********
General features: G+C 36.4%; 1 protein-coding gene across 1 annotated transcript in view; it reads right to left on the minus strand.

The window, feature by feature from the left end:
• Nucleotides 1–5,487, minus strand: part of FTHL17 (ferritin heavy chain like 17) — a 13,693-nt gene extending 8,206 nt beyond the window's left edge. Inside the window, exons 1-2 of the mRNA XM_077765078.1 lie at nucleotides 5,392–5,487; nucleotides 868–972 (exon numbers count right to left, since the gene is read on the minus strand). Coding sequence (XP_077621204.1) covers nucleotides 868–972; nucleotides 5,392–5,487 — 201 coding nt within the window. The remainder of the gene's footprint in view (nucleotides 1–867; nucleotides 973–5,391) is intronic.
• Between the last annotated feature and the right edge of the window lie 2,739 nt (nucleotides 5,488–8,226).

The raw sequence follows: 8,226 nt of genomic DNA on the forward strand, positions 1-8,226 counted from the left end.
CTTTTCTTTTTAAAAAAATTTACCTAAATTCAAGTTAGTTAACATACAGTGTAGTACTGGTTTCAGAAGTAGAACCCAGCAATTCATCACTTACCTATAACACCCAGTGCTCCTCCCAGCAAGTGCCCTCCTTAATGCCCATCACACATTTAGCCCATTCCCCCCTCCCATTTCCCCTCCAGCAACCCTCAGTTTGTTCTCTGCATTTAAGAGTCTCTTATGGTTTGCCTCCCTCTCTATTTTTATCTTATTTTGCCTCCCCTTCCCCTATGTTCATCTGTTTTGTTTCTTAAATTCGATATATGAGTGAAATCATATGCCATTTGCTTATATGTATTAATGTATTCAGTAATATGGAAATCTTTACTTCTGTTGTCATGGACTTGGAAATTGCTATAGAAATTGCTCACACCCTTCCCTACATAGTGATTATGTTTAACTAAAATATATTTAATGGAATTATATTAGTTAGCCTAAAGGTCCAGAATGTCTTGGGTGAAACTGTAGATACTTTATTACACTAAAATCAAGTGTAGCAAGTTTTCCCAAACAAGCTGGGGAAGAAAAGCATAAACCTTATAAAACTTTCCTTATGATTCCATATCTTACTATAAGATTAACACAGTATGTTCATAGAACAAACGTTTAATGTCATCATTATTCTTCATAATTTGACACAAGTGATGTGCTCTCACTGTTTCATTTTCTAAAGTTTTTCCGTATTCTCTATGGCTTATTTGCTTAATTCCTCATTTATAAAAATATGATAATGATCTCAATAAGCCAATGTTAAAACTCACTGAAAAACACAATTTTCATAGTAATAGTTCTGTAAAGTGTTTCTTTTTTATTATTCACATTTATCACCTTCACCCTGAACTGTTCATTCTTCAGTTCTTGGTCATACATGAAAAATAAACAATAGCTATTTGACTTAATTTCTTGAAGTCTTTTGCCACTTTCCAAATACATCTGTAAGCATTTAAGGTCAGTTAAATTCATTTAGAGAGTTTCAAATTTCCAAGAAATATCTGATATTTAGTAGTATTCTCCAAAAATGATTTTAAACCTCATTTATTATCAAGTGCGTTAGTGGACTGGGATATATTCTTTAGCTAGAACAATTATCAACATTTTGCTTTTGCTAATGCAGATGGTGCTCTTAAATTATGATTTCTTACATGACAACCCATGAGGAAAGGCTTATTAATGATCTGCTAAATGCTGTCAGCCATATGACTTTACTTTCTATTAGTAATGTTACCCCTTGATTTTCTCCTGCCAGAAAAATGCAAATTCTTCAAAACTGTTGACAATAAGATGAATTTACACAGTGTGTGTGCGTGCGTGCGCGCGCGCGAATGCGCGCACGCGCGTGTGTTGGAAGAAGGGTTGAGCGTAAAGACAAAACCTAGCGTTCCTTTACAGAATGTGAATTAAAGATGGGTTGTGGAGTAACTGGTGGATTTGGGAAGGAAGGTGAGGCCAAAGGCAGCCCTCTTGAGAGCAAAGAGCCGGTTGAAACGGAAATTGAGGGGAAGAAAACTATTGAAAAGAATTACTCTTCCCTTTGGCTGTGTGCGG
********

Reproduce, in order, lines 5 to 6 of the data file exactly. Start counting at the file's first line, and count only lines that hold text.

The raw sequence follows: 8,226 nt of genomic DNA on the forward strand, positions 1-8,226 counted from the left end.
CTTTTCTTTTTAAAAAAATTTACCTAAATTCAAGTTAGTTAACATACAGTGTAGTACTGGTTTCAGAAGTAGAACCCAGCAATTCATCACTTACCTATAACACCCAGTGCTCCTCCCAGCAAGTGCCCTCCTTAATGCCCATCACACATTTAGCCCATTCCCCCCTCCCATTTCCCCTCCAGCAACCCTCAGTTTGTTCTCTGCATTTAAGAGTCTCTTATGGTTTGCCTCCCTCTCTATTTTTATCTTATTTTGCCTCCCCTTCCCCTATGTTCATCTGTTTTGTTTCTTAAATTCGATATATGAGTGAAATCATATGCCATTTGCTTATATGTATTAATGTATTCAGTAATATGGAAATCTTTACTTCTGTTGTCATGGACTTGGAAATTGCTATAGAAATTGCTCACACCCTTCCCTACATAGTGATTATGTTTAACTAAAATATATTTAATGGAATTATATTAGTTAGCCTAAAGGTCCAGAATGTCTTGGGTGAAACTGTAGATACTTTATTACACTAAAATCAAGTGTAGCAAGTTTTCCCAAACAAGCTGGGGAAGAAAAGCATAAACCTTATAAAACTTTCCTTATGATTCCATATCTTACTATAAGATTAACACAGTATGTTCATAGAACAAACGTTTAATGTCATCATTATTCTTCATAATTTGACACAAGTGATGTGCTCTCACTGTTTCATTTTCTAAAGTTTTTCCGTATTCTCTATGGCTTATTTGCTTAATTCCTCATTTATAAAAATATGATAATGATCTCAATAAGCCAATGTTAAAACTCACTGAAAAACACAATTTTCATAGTAATAGTTCTGTAAAGTGTTTCTTTTTTATTATTCACATTTATCACCTTCACCCTGAACTGTTCATTCTTCAGTTCTTGGTCATACATGAAAAATAAACAATAGCTATTTGACTTAATTTCTTGAAGTCTTTTGCCACTTTCCAAATACATCTGTAAGCATTTAAGGTCAGTTAAATTCATTTAGAGAGTTTCAAATTTCCAAGAAATATCTGATATTTAGTAGTATTCTCCAAAAATGATTTTAAACCTCATTTATTATCAAGTGCGTTAGTGGACTGGGATATATTCTTTAGCTAGAACAATTATCAACATTTTGCTTTTGCTAATGCAGATGGTGCTCTTAAATTATGATTTCTTACATGACAACCCATGAGGAAAGGCTTATTAATGATCTGCTAAATGCTGTCAGCCATATGACTTTACTTTCTATTAGTAATGTTACCCCTTGATTTTCTCCTGCCAGAAAAATGCAAATTCTTCAAAACTGTTGACAATAAGATGAATTTACACAGTGTGTGTGCGTGCGTGCGCGCGCGCGAATGCGCGCACGCGCGTGTGTTGGAAGAAGGGTTGAGCGTAAAGACAAAACCTAGCGTTCCTTTACAGAATGTGAATTAAAGATGGGTTGTGGAGTAACTGGTGGATTTGGGAAGGAAGGTGAGGCCAAAGGCAGCCCTCTTGAGAGCAAAGAGCCGGTTGAAACGGAAATTGAGGGGAAGAAAACTATTGAAAAGAATTACTCTTCCCTTTGGCTGTGTGCGG